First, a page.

determine an energy baseline to ofﬂoad at the edge. Therefore,

the ofﬂoading fraction should be decided according to the

expected energy consumption. We assume that each user has

a ﬁxed CPU frequency, which may vary over different users.

Let ωmdenote the energy consumption per cycle for local

computing at user m. Then ωmcmgives the computing energy

per bit. After ofﬂoading Doff

mbits, user mneeds to compute

(1 −αm)Dmbits locally. Then the energy consumption for

local computing at user mis given by

Eloc

m=ωmcm(1 −αm)Dm.(1)

Let Fmdenote the computation capacity of user mmea-

sured in CPU cycles per second. Then the local execution

latency can be obtained as

Lloc

m=cm(1 −αm)Dm

Fm

.(2)

2) Communication Model: Here, we discuss the communi-

cation model and the cost of computation ofﬂoading process.

We assume an OFDMA system where the total bandwidth

Bis divided in Northogonal subcarriers and their set is

denoted as N={1,2, ..., N }. A single subcarrier can be

assigned to one user at a particular instant, hence there will

be no interference. Moreover, a user can transmit on more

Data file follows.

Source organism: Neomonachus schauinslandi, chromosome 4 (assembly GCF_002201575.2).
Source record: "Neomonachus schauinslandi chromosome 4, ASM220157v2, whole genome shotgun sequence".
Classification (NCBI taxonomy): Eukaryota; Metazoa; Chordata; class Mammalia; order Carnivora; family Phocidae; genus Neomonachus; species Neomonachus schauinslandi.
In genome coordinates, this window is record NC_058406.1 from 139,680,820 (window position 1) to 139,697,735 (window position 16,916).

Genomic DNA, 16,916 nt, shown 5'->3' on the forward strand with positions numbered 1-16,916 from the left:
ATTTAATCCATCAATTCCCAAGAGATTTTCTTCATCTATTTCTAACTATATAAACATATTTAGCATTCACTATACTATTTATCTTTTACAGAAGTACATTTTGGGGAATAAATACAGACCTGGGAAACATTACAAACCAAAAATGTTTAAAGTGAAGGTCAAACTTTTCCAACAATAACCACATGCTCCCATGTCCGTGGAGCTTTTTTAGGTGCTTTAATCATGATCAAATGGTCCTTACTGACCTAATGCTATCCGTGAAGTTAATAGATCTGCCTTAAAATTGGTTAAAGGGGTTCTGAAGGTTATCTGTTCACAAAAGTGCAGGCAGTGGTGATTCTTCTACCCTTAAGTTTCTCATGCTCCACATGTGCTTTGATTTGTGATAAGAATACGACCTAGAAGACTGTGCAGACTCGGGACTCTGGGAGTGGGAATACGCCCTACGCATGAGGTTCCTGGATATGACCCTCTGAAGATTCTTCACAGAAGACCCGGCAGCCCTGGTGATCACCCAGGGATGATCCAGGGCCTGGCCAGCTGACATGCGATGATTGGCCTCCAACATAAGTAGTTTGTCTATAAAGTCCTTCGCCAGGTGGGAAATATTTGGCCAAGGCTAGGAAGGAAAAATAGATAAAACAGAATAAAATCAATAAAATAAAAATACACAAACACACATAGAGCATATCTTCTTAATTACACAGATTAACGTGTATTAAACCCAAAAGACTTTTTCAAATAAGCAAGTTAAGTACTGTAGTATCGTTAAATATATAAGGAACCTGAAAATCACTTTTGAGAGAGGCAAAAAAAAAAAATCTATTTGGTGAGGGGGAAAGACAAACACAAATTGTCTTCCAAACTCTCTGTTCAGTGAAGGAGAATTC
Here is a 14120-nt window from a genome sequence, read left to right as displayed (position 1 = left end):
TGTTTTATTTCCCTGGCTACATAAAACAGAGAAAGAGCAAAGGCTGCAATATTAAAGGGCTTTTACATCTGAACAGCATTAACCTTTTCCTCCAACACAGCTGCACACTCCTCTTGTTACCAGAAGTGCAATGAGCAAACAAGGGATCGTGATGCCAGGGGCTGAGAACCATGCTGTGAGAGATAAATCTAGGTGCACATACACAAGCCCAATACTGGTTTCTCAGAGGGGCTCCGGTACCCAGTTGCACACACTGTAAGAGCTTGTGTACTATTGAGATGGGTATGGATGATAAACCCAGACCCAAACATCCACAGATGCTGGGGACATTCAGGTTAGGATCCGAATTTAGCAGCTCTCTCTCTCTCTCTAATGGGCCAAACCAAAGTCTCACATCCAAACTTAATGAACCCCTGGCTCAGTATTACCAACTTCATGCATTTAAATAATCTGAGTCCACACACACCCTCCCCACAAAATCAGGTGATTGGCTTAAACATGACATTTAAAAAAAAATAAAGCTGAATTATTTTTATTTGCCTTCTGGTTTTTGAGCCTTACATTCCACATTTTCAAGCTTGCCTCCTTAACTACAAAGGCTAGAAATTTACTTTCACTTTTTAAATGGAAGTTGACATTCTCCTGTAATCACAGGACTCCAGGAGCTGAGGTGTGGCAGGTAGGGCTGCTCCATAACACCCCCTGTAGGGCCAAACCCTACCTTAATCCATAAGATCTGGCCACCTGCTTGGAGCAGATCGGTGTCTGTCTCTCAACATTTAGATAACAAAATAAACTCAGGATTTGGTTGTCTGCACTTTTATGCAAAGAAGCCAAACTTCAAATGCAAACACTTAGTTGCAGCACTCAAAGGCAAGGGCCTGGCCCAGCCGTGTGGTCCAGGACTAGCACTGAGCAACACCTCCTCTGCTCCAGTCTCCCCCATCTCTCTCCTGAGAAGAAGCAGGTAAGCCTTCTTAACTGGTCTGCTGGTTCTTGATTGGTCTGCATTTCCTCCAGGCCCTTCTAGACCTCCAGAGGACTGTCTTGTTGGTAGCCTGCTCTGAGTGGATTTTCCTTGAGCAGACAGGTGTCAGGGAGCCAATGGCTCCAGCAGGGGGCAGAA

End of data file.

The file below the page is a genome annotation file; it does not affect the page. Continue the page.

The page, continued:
than one subcarrier. We deﬁne ρn

m∈ {0,1}and ρas the

subcarrier assignment parameter and subcarrier assignment

matrix, respectively. ρn

m= 1 indicates that a user m∈ M is

assigned the subcarrier n∈ N , and verse vice. The subcarrier

assignment matrix is denoted as ρ. We assume Rayleigh

fading channel and the channel gain for user mon subcarrier

nis denoted as hn

mcorresponding to a white Gaussian noise

channel which incorporates distance based path loss model.

The transmission power of user mon subcarrier nis

denoted as pn

mand the total transmission power of a user

is bounded by Pmax

m. The power allocation matrix is denoted

as p. The maximum achievable data rate rn

mof a user mon

subcarrier nis given as

rn

m=Wlog2(1 + pn

mhn

m

N0W),(3)

where N0denotes the power spectral density of white Gaus-

sian channel noise and Wis the bandwidth of each subcarrier.

Accordingly, the data rate of user mis

Rm=

N

n=1

ρn

mWlog2(1 + pn

mhn

m

N0W).(4)